At the risk of sounding like a cliche, the holidays seem to come earlier every year.
Today, my five-year-old asked when the Halloween decorations were going up.
I make no bones over the fact that I love the holiday season. A large part of it is that it gives me an excuse to indulge in things I love the most namely decorating, crafting, and cooking. Even though I consider myself to be fairly eco-friendly, there is no denying that generally speaking, the holiday season is anything but green.
Consider just the amount of petroleum products associated with Halloween. In addition to those cute plastic jack -o’-lanterns and other decorations, most costumes-children’s and adults’-are made out of materials like acrylic, nylon, spandex, etc. that are oil-derived.
Still, it doesn’t even come close to Christmas. In her 2008 book, A Greener Christmas, author Sheherazade Goldsmith reveals that Christmas Eve and Christmas Day “are two of the most polluting days of the year” with approximately three billion tons of extra garbage produced worldwide.
Lest anyone thing that Thanksgiving gets a pass, it doesn’t. That fresh fruit salad and green bean casserole made with out-of-season ingredients was probably flown in a plane from at least a few thousands miles away.
So, what’s an eco-friendly guy or girl to do?
Fortunately, it doesn’t have to mean not celebrating or not decorating.
There is a way where most of us can get into the Halloween and holiday festivities without causing more of a burden on our already overwhelmed planet.
Read below for 3 tips:
1. Whenever possible, reduce, reuse and recycle.
Most if not the majority of seasonal items end up in the trash. Before we go out and buy something new, it’s better to look at what we already have. For instance, do you need a new Halloween costume or do you already have one from a a few seasons ago that no one will probably remember if you wear it again?
Also, do you have anything hanging in your closet that can be re-purposed? (For instance, I have a great vintage sequin dress I wore to an office Christmas party a few years ago that would make a great flapper dress for Halloween or could be worn easily worn as-is to another holiday party.)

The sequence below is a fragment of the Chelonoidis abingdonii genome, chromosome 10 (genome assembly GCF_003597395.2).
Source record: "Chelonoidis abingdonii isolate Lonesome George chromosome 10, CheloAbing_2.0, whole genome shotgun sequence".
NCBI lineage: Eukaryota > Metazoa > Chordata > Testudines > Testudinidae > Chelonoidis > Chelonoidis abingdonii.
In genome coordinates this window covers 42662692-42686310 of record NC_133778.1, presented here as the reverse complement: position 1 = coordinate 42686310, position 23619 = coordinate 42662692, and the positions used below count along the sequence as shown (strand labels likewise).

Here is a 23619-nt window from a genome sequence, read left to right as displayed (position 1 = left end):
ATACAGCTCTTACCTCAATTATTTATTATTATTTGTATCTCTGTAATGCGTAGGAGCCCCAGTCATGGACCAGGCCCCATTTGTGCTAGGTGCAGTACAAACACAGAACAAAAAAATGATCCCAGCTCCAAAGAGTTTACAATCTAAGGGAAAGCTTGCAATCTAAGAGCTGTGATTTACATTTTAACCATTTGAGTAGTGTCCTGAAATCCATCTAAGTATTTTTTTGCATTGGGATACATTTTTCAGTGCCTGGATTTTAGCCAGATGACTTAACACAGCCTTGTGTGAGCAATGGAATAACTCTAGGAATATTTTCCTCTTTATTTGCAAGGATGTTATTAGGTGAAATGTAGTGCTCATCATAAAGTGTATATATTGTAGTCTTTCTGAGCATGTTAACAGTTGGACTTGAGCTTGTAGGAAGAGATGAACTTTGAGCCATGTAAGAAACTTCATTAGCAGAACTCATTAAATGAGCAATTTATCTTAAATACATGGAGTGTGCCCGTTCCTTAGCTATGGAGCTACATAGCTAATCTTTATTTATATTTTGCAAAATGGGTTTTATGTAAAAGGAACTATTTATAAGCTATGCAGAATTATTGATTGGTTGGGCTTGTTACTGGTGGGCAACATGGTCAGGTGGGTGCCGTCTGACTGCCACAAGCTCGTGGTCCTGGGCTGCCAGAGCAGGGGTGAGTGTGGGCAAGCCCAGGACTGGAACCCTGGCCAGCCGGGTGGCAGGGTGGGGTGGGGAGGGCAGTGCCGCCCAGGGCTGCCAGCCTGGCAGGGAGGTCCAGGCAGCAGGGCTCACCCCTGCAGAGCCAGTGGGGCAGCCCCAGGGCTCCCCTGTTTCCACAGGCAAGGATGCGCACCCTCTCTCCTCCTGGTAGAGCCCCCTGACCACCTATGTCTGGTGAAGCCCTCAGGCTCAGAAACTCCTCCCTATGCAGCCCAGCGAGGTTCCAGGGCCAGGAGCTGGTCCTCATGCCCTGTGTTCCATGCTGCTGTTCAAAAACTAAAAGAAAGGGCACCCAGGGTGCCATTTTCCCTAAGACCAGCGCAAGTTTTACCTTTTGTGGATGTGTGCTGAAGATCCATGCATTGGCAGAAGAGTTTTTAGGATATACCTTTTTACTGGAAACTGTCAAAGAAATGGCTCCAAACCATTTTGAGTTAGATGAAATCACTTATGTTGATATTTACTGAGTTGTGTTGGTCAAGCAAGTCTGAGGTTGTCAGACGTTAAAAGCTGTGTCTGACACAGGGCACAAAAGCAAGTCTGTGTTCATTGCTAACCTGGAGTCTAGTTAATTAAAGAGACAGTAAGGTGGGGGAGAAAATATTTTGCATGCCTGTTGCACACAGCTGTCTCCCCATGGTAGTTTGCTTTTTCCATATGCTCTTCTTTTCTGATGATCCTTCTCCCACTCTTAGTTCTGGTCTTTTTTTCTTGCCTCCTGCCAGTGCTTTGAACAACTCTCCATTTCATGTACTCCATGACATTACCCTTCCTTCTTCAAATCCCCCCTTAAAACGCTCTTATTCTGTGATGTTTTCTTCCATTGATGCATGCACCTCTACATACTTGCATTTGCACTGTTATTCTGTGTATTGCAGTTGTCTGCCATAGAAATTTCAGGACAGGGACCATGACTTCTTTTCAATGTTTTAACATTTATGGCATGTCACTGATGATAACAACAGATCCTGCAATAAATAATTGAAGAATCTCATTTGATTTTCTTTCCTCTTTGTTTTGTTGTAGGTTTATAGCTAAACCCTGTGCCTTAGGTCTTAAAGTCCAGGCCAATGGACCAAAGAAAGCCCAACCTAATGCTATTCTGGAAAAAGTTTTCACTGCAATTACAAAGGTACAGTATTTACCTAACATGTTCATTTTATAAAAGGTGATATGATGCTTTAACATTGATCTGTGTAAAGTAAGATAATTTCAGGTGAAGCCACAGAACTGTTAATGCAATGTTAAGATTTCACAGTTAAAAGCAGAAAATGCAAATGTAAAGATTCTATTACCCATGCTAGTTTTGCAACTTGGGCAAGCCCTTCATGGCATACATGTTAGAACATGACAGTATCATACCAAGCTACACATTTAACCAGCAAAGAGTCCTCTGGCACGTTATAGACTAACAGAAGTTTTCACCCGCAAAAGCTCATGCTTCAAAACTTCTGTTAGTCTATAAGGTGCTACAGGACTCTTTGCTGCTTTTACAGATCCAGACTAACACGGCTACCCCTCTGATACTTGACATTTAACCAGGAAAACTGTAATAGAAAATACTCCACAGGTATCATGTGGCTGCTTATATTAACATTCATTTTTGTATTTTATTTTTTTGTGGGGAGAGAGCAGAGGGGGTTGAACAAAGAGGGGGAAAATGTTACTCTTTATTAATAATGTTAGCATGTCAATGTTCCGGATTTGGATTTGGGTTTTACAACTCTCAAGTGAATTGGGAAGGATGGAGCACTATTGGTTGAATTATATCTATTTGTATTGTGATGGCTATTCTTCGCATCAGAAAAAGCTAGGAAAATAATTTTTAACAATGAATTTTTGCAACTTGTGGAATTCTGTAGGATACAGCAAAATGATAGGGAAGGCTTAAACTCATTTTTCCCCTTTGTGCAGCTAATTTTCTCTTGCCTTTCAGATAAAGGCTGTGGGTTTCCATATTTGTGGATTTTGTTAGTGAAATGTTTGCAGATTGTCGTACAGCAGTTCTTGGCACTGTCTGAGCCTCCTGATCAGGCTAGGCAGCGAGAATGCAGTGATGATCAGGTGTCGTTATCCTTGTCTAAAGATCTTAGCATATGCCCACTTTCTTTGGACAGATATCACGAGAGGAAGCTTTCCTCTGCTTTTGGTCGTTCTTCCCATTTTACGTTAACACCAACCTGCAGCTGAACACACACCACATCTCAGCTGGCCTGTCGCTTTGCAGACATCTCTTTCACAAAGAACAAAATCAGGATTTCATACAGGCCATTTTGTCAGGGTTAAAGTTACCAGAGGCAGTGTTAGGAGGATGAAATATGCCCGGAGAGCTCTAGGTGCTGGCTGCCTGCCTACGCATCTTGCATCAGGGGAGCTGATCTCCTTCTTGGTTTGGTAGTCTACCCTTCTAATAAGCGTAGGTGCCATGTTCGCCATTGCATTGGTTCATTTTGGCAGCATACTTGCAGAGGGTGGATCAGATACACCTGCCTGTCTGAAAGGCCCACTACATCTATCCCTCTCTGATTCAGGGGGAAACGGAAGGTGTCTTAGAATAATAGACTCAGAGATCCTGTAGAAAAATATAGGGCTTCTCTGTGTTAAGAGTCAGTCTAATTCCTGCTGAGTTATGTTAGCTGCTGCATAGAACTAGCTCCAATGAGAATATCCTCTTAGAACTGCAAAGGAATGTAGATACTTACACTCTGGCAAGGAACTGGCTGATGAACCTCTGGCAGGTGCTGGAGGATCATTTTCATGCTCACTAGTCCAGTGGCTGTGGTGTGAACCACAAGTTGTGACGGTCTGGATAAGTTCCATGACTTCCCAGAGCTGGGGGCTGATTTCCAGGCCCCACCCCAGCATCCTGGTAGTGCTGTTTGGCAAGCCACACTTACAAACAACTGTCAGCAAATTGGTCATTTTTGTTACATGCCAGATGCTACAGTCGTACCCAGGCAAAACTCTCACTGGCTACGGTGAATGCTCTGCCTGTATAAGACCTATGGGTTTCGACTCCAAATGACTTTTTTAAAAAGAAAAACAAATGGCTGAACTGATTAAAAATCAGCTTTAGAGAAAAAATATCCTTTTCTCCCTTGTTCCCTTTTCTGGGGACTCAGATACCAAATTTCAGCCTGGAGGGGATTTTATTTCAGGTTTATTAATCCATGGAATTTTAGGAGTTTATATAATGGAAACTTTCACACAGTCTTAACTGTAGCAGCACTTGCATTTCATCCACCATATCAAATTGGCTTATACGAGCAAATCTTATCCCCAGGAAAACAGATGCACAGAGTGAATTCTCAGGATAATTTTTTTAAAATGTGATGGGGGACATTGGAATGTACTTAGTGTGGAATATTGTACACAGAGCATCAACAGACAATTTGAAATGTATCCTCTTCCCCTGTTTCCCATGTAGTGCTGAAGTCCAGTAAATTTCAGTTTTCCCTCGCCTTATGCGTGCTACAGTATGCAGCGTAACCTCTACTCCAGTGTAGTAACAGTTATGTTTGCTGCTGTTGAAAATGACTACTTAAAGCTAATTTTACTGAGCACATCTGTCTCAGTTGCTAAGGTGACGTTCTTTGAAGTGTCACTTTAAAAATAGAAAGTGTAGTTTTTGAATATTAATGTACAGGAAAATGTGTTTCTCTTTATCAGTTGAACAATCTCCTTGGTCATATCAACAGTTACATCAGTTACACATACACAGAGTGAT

While petroleum is generally not very eco-friendly, it makes more sense to buy some sturdy plastic decorations that can be used for years than a bunch of “green” paper or wood ones that will mostly likely end up in the trash. (Even taking such items to a recycling center does not ensure that they will be recycled.)
Lastly, think of the practical reasons when buying any sort of seasonal items: they aren’t going to be displayed for long. Do you have the necessary storage space for the rest of the year?
Would you rather put the money towards something you would use all year long?
Depending on the answers, we may decide we really don’t need something after all.
2. Think local—especially when it comes to food.
Trying to buy local-whether it’s apples for Halloween candied apples or a turkey from an area farm for Thanksgiving or Christmas dinner -can lesson our carbon footprint. (It’s also good for the local economy.)
While most of us don’t have the time to make our own Halloween candy, local candy shops still exist in many places and sometimes it is comparable or even cheaper to buy from the latter in bulk.
None of these are an option where you live? Then at least try to buy and eat seasonal. (A guide like this one can of great help.)
3. Cut down on cards.
It used to be the only times cards were routinely exchanged was during Christmas but now there is a card for every holiday including ones for Halloween and Thanksgiving.
Unless it is a special situation, consider eliminating cards. If that’s too extreme, they at least trim your card list. Electronic cards are a great option for acquaintances or relatives who live overseas.
It also doesn’t hurt to ask people if they still want to be included on our greeting card list: many people are opting out for environmental reasons or because they simply receive too many to begin with. It may surprise you how many people you know may say “yes” to not receiving a card.
In conclusion, Halloween and the holiday season that follows is often a much-loved time for many. By all means, celebrate, but keep the planet in mind as well. We all hear that the holiday season only comes once a year, but we have to live on the earth all year, all the time for the entire time we are alive.
Therefore, it’s worth it to take a little time to make sure that our “harmless” little thrills aren’t going to end up taking up space in a landfill somewhere long after we are no longer here or that the carbon footprint of a memorable holiday meal isn’t going to make it more challenging for others to grow raise food in an increasingly hotter climate in the future.
Luckily, we can do this and still have fun showing that at least sometimes, it is possible to have our cake and eat it, too.
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Editor: Renée Picard
Photo: Mike Spasoff at Flickr
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